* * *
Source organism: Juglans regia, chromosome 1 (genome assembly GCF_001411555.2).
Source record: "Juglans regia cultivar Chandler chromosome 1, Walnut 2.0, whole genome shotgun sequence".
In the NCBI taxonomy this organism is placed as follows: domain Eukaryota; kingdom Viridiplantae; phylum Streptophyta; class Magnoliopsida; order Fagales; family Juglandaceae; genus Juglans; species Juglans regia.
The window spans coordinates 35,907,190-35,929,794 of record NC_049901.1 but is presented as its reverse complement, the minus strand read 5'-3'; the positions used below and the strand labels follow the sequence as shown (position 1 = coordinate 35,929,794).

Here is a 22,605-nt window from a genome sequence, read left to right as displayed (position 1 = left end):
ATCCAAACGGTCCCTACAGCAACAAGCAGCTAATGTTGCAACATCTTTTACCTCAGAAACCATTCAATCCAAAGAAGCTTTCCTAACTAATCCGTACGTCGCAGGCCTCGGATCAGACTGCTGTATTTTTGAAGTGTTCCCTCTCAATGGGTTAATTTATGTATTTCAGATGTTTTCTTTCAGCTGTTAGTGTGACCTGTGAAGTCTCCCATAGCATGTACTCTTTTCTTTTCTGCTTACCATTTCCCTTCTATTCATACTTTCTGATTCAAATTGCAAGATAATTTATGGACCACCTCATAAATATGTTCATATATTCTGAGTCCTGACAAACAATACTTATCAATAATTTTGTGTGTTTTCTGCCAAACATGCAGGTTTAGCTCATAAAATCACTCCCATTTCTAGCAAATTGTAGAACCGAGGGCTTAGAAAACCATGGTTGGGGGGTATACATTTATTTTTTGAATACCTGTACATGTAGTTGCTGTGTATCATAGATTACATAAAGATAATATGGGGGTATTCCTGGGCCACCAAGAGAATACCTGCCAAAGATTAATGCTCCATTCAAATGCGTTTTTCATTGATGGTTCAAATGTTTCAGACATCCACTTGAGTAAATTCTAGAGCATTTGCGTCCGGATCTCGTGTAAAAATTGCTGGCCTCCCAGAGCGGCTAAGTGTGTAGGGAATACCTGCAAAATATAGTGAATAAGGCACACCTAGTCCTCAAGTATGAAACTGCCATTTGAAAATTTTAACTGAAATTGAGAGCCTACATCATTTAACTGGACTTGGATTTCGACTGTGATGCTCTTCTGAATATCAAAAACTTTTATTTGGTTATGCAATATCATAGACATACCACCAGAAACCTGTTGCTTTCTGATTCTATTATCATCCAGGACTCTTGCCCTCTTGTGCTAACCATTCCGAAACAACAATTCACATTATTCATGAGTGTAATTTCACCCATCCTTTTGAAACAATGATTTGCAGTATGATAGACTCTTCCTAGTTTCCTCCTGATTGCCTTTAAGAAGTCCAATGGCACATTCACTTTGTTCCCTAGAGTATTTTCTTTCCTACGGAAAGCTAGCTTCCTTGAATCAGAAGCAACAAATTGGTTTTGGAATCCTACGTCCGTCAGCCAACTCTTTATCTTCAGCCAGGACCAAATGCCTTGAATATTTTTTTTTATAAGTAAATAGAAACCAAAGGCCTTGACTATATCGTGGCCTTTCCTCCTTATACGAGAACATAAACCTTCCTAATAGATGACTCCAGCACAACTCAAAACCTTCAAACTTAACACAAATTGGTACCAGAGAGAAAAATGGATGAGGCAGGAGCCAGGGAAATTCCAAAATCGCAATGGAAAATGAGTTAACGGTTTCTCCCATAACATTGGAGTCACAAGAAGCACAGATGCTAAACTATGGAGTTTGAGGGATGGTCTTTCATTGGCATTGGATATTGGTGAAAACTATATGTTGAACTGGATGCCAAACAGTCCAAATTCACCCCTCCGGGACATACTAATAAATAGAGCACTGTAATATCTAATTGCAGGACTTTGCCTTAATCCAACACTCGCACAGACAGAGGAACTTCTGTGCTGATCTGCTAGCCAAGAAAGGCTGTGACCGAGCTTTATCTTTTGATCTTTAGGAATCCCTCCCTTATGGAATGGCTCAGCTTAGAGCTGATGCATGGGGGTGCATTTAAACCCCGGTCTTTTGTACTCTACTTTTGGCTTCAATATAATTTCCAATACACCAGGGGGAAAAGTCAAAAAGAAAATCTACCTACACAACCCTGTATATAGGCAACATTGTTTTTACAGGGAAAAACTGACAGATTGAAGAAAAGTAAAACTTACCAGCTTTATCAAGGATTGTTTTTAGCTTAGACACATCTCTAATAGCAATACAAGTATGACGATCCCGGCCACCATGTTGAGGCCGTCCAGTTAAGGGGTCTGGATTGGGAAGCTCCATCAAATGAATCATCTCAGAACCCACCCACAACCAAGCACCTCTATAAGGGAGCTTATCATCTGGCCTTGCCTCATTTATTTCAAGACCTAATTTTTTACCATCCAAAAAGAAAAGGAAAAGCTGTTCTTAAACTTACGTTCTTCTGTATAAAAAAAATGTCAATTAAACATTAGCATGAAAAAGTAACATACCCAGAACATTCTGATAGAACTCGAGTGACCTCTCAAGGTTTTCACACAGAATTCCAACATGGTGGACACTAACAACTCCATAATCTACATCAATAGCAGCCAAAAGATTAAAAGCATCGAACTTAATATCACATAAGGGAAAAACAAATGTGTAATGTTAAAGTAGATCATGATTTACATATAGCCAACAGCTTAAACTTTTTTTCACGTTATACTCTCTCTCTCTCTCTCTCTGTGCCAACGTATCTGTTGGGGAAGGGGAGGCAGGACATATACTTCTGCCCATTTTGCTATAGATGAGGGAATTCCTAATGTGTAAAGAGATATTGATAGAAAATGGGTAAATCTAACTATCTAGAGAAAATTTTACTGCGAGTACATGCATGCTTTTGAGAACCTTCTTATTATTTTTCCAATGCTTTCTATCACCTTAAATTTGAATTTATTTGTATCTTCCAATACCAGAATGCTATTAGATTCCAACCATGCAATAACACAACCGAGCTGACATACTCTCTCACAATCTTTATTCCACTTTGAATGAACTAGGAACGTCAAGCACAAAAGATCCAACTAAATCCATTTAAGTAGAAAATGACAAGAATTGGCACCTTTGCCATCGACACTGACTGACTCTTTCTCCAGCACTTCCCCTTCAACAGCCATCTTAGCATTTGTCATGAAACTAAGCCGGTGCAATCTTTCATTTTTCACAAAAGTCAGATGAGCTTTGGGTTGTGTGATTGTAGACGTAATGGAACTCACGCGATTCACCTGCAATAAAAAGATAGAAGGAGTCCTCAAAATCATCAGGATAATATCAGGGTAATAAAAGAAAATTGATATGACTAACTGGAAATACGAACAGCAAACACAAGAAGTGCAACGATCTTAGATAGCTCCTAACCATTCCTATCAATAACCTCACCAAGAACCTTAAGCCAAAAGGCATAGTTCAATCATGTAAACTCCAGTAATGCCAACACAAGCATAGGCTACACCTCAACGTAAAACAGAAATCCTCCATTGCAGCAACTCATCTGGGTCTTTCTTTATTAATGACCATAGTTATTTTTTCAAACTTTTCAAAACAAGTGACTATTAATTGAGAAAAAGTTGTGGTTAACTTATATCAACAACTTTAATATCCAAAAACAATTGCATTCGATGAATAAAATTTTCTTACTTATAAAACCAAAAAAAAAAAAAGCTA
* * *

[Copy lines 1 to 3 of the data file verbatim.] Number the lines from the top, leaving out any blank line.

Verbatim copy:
Source organism: Juglans regia, chromosome 1 (genome assembly GCF_001411555.2).
Source record: "Juglans regia cultivar Chandler chromosome 1, Walnut 2.0, whole genome shotgun sequence".
In the NCBI taxonomy this organism is placed as follows: domain Eukaryota; kingdom Viridiplantae; phylum Streptophyta; class Magnoliopsida; order Fagales; family Juglandaceae; genus Juglans; species Juglans regia.